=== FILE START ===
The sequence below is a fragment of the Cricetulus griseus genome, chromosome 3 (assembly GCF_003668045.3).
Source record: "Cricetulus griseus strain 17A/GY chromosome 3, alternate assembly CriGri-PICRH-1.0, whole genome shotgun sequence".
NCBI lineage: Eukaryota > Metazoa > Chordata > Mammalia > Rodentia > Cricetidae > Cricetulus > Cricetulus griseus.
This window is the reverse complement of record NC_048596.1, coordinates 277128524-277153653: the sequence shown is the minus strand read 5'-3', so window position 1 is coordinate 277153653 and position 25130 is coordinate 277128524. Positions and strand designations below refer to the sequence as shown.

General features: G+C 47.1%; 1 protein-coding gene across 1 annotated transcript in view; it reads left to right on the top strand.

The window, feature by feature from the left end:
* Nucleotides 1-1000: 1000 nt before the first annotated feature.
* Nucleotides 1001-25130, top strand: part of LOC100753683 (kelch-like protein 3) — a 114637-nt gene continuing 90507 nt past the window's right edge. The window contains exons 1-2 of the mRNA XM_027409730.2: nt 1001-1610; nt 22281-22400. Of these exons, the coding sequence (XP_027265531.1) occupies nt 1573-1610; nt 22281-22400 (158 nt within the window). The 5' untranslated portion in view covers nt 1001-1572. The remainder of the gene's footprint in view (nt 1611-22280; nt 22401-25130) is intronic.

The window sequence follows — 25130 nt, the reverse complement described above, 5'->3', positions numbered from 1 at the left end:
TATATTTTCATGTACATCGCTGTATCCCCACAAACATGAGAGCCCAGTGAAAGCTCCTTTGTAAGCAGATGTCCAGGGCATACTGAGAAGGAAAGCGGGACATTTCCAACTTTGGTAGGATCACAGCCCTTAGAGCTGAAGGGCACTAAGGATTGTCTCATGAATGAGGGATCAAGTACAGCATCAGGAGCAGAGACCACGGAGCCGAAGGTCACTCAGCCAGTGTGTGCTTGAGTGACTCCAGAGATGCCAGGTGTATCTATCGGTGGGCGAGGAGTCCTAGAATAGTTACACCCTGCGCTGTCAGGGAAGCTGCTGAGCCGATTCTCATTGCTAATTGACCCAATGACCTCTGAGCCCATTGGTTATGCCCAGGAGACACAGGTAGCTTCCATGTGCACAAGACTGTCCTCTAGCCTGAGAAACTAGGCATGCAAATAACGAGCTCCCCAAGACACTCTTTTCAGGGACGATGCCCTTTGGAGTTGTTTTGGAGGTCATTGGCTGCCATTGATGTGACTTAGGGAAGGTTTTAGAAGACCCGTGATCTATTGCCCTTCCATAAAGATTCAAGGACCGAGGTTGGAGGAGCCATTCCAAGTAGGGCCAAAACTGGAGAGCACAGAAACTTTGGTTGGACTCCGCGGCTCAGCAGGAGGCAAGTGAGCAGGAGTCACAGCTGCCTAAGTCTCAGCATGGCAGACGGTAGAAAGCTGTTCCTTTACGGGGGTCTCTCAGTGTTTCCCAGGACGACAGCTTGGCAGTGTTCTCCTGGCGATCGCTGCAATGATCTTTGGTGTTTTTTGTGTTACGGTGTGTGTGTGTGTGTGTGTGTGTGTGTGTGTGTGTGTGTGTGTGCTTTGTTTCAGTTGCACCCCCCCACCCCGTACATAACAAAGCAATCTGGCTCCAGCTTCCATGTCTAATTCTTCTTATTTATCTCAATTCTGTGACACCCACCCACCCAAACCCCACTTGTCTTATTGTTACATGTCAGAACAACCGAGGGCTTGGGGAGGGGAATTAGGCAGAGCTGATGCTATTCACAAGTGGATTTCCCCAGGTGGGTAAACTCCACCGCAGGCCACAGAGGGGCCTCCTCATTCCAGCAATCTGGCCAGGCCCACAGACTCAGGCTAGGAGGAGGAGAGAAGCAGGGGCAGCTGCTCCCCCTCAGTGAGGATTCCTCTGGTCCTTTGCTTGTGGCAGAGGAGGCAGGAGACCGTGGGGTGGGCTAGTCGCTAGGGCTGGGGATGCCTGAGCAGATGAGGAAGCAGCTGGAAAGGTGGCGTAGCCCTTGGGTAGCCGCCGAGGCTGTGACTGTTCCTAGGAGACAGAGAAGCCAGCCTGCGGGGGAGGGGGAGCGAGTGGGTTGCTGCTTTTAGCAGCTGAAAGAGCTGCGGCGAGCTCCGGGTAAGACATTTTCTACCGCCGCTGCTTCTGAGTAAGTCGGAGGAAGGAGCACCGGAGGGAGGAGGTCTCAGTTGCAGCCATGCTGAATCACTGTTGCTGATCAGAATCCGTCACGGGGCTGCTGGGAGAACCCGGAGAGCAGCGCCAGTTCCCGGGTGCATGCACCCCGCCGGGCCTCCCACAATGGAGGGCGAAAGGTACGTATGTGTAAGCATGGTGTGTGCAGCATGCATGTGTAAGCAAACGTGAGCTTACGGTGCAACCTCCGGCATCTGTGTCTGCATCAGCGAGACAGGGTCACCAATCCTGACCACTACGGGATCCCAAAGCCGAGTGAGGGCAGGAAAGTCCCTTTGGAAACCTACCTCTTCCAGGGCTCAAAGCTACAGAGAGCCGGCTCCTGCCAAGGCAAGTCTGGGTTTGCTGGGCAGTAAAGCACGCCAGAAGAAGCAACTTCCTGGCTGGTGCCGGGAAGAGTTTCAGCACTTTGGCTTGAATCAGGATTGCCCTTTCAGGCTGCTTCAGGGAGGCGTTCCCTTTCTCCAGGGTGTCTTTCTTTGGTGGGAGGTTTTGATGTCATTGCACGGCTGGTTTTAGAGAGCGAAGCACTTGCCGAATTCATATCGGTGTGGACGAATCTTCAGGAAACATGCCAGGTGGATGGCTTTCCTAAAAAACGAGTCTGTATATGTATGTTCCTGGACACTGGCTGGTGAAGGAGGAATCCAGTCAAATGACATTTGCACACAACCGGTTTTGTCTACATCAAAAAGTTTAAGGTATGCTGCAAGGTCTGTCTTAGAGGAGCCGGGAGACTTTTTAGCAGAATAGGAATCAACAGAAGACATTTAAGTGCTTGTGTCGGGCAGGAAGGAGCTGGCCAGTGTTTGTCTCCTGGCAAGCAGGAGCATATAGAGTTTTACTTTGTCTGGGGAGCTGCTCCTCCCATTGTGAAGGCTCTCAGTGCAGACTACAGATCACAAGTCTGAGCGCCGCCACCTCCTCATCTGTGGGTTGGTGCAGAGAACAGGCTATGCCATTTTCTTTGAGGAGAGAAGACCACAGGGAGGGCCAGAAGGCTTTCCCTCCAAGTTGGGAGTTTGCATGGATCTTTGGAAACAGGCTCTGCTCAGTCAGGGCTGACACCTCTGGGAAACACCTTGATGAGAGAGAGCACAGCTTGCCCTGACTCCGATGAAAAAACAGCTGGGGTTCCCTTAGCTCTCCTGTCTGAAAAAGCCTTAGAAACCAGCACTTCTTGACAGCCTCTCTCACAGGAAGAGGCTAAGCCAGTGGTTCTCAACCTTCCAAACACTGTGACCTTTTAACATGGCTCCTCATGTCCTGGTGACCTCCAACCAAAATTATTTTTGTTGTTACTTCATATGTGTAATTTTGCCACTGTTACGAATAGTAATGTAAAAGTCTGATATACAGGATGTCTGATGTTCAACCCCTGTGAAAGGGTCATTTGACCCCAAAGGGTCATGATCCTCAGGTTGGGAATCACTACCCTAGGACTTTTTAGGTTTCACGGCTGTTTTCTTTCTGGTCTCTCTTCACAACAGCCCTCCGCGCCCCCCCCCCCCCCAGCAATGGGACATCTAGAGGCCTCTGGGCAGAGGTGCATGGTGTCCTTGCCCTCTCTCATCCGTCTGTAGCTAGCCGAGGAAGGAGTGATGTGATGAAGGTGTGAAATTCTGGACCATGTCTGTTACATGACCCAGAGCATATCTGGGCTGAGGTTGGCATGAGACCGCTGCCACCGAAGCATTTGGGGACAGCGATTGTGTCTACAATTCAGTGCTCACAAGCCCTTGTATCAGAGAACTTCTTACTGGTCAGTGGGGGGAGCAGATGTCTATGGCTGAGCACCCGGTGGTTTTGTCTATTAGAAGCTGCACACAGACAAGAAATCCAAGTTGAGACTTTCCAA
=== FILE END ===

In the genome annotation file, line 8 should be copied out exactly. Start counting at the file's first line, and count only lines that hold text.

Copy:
* Nucleotides 1001-25130, top strand: part of LOC100753683 (kelch-like protein 3) — a 114637-nt gene continuing 90507 nt past the window's right edge. The window contains exons 1-2 of the mRNA XM_027409730.2: nt 1001-1610; nt 22281-22400. Of these exons, the coding sequence (XP_027265531.1) occupies nt 1573-1610; nt 22281-22400 (158 nt within the window). The 5' untranslated portion in view covers nt 1001-1572. The remainder of the gene's footprint in view (nt 1611-22280; nt 22401-25130) is intronic.